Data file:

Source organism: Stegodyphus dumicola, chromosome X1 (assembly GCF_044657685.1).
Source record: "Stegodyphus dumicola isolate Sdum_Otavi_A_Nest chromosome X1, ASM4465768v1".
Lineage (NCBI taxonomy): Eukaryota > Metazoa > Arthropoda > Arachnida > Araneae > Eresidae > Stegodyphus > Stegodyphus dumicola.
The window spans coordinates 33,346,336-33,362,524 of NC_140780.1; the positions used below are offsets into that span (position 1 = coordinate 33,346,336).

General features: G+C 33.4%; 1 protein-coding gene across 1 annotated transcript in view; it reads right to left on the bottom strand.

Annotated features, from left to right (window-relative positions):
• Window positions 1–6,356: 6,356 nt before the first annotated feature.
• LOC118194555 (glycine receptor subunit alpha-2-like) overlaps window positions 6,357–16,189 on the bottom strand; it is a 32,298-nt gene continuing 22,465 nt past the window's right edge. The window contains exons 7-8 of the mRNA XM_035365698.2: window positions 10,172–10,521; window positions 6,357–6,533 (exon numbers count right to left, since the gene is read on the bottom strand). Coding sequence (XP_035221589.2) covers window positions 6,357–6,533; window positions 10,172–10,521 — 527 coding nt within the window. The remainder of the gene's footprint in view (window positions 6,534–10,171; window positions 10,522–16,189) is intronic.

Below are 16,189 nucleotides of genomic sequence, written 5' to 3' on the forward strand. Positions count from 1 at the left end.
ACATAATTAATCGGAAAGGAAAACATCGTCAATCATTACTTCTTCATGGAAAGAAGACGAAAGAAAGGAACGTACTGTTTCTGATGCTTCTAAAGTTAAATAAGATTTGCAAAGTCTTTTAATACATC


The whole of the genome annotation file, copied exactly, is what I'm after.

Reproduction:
Source organism: Stegodyphus dumicola, chromosome X1 (assembly GCF_044657685.1).
Source record: "Stegodyphus dumicola isolate Sdum_Otavi_A_Nest chromosome X1, ASM4465768v1".
Lineage (NCBI taxonomy): Eukaryota > Metazoa > Arthropoda > Arachnida > Araneae > Eresidae > Stegodyphus > Stegodyphus dumicola.
The window spans coordinates 33,346,336-33,362,524 of NC_140780.1; the positions used below are offsets into that span (position 1 = coordinate 33,346,336).

General features: G+C 33.4%; 1 protein-coding gene across 1 annotated transcript in view; it reads right to left on the bottom strand.

Annotated features, from left to right (window-relative positions):
• Window positions 1–6,356: 6,356 nt before the first annotated feature.
• LOC118194555 (glycine receptor subunit alpha-2-like) overlaps window positions 6,357–16,189 on the bottom strand; it is a 32,298-nt gene continuing 22,465 nt past the window's right edge. The window contains exons 7-8 of the mRNA XM_035365698.2: window positions 10,172–10,521; window positions 6,357–6,533 (exon numbers count right to left, since the gene is read on the bottom strand). Coding sequence (XP_035221589.2) covers window positions 6,357–6,533; window positions 10,172–10,521 — 527 coding nt within the window. The remainder of the gene's footprint in view (window positions 6,534–10,171; window positions 10,522–16,189) is intronic.

Below are 16,189 nucleotides of genomic sequence, written 5' to 3' on the forward strand. Positions count from 1 at the left end.
ACATAATTAATCGGAAAGGAAAACATCGTCAATCATTACTTCTTCATGGAAAGAAGACGAAAGAAAGGAACGTACTGTTTCTGATGCTTCTAAAGTTAAATAAGATTTGCAAAGTCTTTTAATACATC